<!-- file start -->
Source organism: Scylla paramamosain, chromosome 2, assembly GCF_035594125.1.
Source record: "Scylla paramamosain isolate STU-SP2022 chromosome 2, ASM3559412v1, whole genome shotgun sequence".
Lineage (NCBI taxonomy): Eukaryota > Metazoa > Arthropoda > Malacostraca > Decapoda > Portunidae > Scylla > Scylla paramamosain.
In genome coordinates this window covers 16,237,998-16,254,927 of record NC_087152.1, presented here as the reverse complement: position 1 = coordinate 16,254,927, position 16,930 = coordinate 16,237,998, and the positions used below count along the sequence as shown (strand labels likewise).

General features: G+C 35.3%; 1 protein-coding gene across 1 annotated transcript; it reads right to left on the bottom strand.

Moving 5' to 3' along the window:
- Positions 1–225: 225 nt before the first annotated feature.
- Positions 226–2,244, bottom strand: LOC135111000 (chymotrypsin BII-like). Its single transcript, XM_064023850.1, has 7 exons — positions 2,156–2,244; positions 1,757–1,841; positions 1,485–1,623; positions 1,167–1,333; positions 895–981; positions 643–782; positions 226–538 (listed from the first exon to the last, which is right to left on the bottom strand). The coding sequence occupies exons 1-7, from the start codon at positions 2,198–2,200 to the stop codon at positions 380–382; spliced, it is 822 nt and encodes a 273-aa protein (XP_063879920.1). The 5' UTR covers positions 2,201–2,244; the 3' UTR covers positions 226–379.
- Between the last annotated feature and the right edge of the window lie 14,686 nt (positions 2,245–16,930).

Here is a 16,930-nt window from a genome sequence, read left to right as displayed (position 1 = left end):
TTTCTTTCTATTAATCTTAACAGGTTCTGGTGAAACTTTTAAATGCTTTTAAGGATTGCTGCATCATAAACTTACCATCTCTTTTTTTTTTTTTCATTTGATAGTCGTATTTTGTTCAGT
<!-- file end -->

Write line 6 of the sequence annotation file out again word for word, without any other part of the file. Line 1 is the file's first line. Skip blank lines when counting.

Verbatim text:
Moving 5' to 3' along the window: